Review by Ian Keogh
The Locke family move from California to the gothic old home known as the Keyhouse in Lovecraft, Massachusetts where father Rendell Locke grew up. Unfortunately the move is without Rendell as he was murdered in California, prompting the change of scenery.
Each of the three children has a different reaction to the horrific experience. In teenage Tyler’s case it’s guilt about the consequences of a conversation he never took seriously, and what he had to do on the day. A year or so younger, middle child Kinsey has become withdrawn, having sheltered the youngest of the family, Bode as mayhem occured within earshot. And no-one believes Bode about the Keyhouse, an ability to release his astral form and a presence in an old well among his discoveries. He seems to have adjusted best, but is having horrific nightmares.
Joe Hill’s plot is a well-paced horror drama perpetuating a sense of foreboding, and as we move deeper into matters his timing in switching scenes maximises the thrills. There’s a careful attention to detail applied to the way in which all three Locke children are characterised, Hill providing convincing little touches as each confides how the murder of their father affected them at the time and since. A two page sequence opening the third chapter has Kinsey’s first person narration disclosing that in effect her response has been to ensure she does nothing to draw attention to herself, and over a period of time she has modified her clothing to become as anonymous as possible. This in-depth personality construction extends further than the immediate family, and there are smart in passing references providing insight into people who aren’t spotlighted to any greater degree.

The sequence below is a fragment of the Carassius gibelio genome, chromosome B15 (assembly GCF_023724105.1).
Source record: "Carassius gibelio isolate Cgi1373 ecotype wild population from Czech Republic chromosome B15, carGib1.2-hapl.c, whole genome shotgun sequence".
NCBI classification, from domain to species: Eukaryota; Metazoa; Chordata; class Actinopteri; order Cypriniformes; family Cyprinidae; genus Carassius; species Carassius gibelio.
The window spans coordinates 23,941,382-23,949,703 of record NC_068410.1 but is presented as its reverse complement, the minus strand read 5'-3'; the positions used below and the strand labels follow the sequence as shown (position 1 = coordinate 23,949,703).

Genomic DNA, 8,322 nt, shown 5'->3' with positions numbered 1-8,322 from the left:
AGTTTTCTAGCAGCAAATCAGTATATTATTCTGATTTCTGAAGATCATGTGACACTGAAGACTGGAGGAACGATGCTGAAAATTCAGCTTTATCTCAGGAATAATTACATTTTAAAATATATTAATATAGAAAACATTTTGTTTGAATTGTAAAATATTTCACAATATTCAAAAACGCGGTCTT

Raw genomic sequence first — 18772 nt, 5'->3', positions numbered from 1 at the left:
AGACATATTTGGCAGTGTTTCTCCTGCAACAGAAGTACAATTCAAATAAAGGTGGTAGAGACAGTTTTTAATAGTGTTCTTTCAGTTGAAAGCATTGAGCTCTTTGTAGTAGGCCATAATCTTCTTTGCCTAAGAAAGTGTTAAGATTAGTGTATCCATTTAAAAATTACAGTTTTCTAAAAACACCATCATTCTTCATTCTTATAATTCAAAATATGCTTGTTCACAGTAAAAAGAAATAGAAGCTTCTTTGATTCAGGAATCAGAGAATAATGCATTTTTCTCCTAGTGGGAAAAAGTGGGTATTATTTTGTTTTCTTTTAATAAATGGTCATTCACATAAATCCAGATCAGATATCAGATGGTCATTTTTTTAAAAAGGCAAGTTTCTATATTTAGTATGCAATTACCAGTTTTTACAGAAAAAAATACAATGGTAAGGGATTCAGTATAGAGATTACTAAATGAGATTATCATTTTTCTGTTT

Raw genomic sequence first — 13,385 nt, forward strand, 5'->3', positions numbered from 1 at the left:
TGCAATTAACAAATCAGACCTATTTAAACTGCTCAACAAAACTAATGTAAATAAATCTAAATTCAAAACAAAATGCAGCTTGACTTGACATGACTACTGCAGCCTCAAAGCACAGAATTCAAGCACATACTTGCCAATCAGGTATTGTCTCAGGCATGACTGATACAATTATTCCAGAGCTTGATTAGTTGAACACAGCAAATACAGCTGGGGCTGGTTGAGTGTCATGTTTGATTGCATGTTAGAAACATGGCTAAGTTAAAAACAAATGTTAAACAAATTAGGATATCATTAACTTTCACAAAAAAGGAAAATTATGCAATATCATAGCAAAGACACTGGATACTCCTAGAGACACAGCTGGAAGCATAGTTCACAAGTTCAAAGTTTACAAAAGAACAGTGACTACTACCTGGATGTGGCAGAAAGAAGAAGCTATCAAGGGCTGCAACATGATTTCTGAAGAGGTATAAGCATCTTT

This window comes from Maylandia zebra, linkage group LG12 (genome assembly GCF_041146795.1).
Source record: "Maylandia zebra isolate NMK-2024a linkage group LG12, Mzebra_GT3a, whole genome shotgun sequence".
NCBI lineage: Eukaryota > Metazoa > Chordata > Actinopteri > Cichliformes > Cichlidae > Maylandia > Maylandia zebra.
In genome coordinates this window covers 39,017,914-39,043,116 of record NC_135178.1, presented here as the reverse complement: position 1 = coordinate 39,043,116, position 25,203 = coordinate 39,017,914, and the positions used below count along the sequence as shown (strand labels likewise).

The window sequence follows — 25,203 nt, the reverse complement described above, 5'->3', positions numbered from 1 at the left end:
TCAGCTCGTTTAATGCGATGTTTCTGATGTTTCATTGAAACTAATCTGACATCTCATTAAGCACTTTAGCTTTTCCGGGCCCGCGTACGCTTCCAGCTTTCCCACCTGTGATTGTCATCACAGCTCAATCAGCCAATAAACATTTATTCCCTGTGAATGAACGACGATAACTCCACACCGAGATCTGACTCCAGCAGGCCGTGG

There may be an initial strangeness to the art of Gabriel Rodriguez, his cartooning stopping just shy of realism with its enlarged eyes and sometimes peculiar expressions, but a few pages into the book any sense of unease about this evaporates. Rodriguez is excellent at creating both a world and a claustrophobic atmosphere, knowing when to provide the long view in his panels and when to have it seem as if the panels are constricting the cast. He falls down a little when it comes to the depiction of violence, erring toward revelling in it rather than the true horror of suggestion, but some prefer the obvious. It’s a method that’s modified as the series continues.
Anyone who’s paid attention as the pages turn will have figured out the maguffin that becomes prominent toward the latter stages of the book, but that’s not the point. Knowing something and knowing its purpose are entirely separate, and while the purpose is revealed, the consequences aren’t. What is apparent is that Hill has a far bigger picture in mind, and the manner in which he’s established his series premise in this book has an admirable simplicity about it. Enjoy your horror fiction? You’ll rave about Welcome to Lovercraft.